Many will say that we are through the grimmest part of the worst financial crisis since the Great Depression, and in many ways they are right. There are glimmers of light on the horizon. However, this is a treacherous part of the cycle for individual firms, the financial services industry as a whole and the economy as a whole.

Punish-the-bankers rhetoric abounds. Though Congress has cobbled together a number of thoughtful reform bills, other proposals may capture the popular imagination and change financial services for the worse. The regulatory pendulum is still swinging in the direction of tougher standards and tougher exams.

There is still not much to "ho, ho, ho" about this holiday season. So what should you expect in 2010 and what should you and the industry do? Let me touch on five matters that deserve urgent attention.

Glass-Steagall revisited: Calls for Glass-Steagall "re-reform" will gain traction in 2010. If the industry does not clarify these issues, this could be a snowball that gains momentum and flattens many companies next year. There are several reasons this is a troublesome set of proposals:

  • Reversing course will have serious institutional and financial sector costs — just when financial firms are slowly climbing back to profitability.
  • Going back to a world where financial services firms are in functional boxes will limit profitability and, ultimately, franchise value.
  • Returning to life before repeal will not solve the "too big to fail" problem. (Bear Stearns, Lehman Brothers, AIG, Fannie and Freddie were not banking organizations and did not fail because of Glass-Steagall reform.)
  • Pressures to lend: It is constructive for government to lay the foundation necessary for banks to be able to make good loans, to call for lending and to allow bankers to use their judgment in this area. Sound lending is not just good for the economy, it is the heart of good banking. However, banks can't get swept up in such a frenzy to make loans that sound lending standards are disregarded.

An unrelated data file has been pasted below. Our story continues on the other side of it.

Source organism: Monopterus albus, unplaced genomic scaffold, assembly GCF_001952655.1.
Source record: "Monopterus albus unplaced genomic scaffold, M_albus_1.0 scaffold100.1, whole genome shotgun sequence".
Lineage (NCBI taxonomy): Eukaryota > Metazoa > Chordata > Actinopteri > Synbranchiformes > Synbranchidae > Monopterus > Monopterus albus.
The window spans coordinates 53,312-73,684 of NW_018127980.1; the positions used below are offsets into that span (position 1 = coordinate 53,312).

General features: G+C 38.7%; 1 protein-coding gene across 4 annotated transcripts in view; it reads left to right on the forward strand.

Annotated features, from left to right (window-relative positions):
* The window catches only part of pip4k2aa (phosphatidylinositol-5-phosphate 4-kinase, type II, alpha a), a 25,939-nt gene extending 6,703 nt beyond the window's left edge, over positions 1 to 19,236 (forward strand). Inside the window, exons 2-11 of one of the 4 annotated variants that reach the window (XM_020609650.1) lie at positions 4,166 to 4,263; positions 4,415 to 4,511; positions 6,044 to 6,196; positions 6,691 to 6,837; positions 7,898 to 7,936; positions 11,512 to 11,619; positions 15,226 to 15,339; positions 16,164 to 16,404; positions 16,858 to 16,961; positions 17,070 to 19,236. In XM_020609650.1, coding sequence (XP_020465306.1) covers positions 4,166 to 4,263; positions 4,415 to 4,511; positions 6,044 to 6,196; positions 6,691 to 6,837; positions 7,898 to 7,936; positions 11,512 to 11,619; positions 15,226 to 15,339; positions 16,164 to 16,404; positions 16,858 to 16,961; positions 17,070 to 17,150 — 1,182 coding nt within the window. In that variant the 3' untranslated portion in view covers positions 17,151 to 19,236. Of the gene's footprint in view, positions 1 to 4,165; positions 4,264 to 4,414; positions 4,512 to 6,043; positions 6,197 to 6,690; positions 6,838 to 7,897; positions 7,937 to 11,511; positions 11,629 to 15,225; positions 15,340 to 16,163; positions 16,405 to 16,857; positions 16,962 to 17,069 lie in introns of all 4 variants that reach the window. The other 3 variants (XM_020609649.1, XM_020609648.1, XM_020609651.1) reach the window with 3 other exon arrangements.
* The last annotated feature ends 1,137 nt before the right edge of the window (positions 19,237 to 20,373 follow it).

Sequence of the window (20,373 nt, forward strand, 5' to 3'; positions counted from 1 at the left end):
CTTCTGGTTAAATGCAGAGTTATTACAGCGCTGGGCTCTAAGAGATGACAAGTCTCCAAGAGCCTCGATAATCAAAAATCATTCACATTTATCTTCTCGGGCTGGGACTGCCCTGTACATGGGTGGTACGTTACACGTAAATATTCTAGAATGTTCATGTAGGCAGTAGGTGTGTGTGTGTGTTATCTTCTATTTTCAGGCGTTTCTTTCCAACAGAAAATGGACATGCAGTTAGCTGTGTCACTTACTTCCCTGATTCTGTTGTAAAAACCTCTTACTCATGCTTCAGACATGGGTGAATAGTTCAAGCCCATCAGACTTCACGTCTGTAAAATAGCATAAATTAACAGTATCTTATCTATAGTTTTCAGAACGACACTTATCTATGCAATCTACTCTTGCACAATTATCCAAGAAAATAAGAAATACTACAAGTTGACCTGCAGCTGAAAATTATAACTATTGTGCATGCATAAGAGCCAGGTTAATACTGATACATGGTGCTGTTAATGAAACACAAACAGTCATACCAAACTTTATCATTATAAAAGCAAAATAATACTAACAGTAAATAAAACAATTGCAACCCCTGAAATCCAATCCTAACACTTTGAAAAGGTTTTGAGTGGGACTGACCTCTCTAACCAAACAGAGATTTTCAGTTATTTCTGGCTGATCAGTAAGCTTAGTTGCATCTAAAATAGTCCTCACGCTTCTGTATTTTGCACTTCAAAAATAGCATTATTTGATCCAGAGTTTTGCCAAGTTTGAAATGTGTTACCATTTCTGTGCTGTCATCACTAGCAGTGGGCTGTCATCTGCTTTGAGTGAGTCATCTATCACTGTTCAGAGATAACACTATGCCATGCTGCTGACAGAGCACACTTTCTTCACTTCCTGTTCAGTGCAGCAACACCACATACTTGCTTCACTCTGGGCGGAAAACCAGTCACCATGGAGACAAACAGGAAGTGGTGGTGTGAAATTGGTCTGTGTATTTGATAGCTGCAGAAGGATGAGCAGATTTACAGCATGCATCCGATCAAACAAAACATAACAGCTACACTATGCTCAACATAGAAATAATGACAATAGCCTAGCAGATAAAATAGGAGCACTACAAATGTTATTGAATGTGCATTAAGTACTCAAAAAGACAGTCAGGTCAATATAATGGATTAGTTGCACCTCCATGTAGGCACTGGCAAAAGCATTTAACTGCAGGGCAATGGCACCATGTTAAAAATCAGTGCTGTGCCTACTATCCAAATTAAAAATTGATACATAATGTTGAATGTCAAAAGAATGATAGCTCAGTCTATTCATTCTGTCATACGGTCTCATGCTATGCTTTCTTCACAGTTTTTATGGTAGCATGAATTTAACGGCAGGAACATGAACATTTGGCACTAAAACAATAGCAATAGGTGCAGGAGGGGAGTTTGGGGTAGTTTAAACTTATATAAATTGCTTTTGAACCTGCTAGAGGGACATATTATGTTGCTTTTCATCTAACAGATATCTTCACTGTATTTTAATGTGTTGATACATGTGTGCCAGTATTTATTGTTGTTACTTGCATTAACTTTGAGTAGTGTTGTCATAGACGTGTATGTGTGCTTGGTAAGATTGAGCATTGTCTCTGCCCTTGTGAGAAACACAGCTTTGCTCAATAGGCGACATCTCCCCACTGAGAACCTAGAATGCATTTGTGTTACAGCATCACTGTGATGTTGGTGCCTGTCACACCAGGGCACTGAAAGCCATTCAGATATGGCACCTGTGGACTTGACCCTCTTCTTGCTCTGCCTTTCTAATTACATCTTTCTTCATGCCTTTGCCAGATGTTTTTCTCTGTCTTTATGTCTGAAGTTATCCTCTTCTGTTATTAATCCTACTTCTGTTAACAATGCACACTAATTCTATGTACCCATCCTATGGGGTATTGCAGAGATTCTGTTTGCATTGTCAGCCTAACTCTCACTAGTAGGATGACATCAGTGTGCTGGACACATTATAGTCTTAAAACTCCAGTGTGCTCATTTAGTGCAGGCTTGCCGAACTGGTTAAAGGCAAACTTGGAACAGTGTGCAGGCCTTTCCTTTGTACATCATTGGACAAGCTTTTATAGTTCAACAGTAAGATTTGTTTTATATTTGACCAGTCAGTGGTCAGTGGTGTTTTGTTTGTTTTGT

The financial crisis has reminded us in no uncertain terms that your franchise depends upon having a book of sound credits. Neither regulators nor the markets will turn the other way if loans go sour, even if they were made with the best of intentions.

    Capital can be too much of a good thing: The current bandwagon for extremely high capital standards is a worry. No sound banker or former regulator can be against a solid capital base for a financial institution. However, current requirements for some institutions to have 13%-plus risk-based capital, 8%-plus tier one capital, and 6%-7% tangible common equity depresses lending, counter to the government's objectives.

    Furthermore, excessively high standards do not promote safety and soundness; in fact, they can make banks and banking less safe and sound, and the industry needs to articulate the reasons. Also, we all have to be wary of indirect increases in capital charges by way of definitional changes that do not alter the numeric targets but have substantial impact on the actual charge.

    Prepare for rigorous exams: Banking cycles have an inexorable rhythm, and this cycle is no exception. As this cycle matures, exams will get harder. I know I sound like a broken record, but fighting with your regulatory agency will get you nowhere or worse. The secret is anticipating what the agency's particular focus is; preparing for the next exam; and solving problems as rapidly as possible. A self-imposed diagnostic and improvement plan along the lines of a memorandum of understanding is generally quite effective.

    Compensation: The anti-bonus drumbeats will continue through 2010. It is unfortunate, but clearly both Main Street and official Washington are angry. Failures on the part of the industry to recognize this reality and find ways to accommodate it will cause worse pain, not less. There is a recipe that will work for Wall Street, and it includes charitable giving, reining in bonuses for at least this year and adopting longer-dated risk-based compensation along the lines of the Fed and FASB proposals. This is not just a Wall Street problem. All financials would be well advised to avoid headline-grabbing bonus payments for at least this year and possibly next.

    I don't mean to sound like the former regulator Grinch who stole Christmas. Financial services executive have a great deal to be proud of after guiding their institutions through unprecedented turmoil. However, as the great bard of home plate used to say, "It ain't over till it's over." And, the financial crisis of 2007, 2008 and 2009 has at least one more year to run.

    Eugene A. Ludwig is a founder and the chief executive officer of Promontory Financial Group LLC, a global consulting firm based in Washington. He was the comptroller of the currency in the Clinton administration.

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